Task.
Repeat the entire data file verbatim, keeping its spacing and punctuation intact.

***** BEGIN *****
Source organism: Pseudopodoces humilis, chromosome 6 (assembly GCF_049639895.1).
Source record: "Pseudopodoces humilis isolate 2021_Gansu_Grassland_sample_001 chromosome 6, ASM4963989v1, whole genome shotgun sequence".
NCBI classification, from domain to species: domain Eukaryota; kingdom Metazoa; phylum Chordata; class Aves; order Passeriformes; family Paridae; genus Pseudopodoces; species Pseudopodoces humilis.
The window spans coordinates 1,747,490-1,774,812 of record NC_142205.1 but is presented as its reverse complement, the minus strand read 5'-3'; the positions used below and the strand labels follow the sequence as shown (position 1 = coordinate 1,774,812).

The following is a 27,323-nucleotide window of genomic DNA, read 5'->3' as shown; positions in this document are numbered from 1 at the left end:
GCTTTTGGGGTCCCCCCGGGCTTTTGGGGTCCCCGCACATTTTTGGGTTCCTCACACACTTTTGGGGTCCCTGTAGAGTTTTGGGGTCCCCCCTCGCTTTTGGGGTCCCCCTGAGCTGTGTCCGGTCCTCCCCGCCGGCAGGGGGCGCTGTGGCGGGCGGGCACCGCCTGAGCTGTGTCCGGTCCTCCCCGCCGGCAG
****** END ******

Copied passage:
Source organism: Pseudopodoces humilis, chromosome 6 (assembly GCF_049639895.1).
Source record: "Pseudopodoces humilis isolate 2021_Gansu_Grassland_sample_001 chromosome 6, ASM4963989v1, whole genome shotgun sequence".
NCBI classification, from domain to species: domain Eukaryota; kingdom Metazoa; phylum Chordata; class Aves; order Passeriformes; family Paridae; genus Pseudopodoces; species Pseudopodoces humilis.
The window spans coordinates 1,747,490-1,774,812 of record NC_142205.1 but is presented as its reverse complement, the minus strand read 5'-3'; the positions used below and the strand labels follow the sequence as shown (position 1 = coordinate 1,774,812).

The following is a 27,323-nucleotide window of genomic DNA, read 5'->3' as shown; positions in this document are numbered from 1 at the left end:
GCTTTTGGGGTCCCCCCGGGCTTTTGGGGTCCCCGCACATTTTTGGGTTCCTCACACACTTTTGGGGTCCCTGTAGAGTTTTGGGGTCCCCCCTCGCTTTTGGGGTCCCCCTGAGCTGTGTCCGGTCCTCCCCGCCGGCAGGGGGCGCTGTGGCGGGCGGGCACCGCCTGAGCTGTGTCCGGTCCTCCCCGCCGGCAG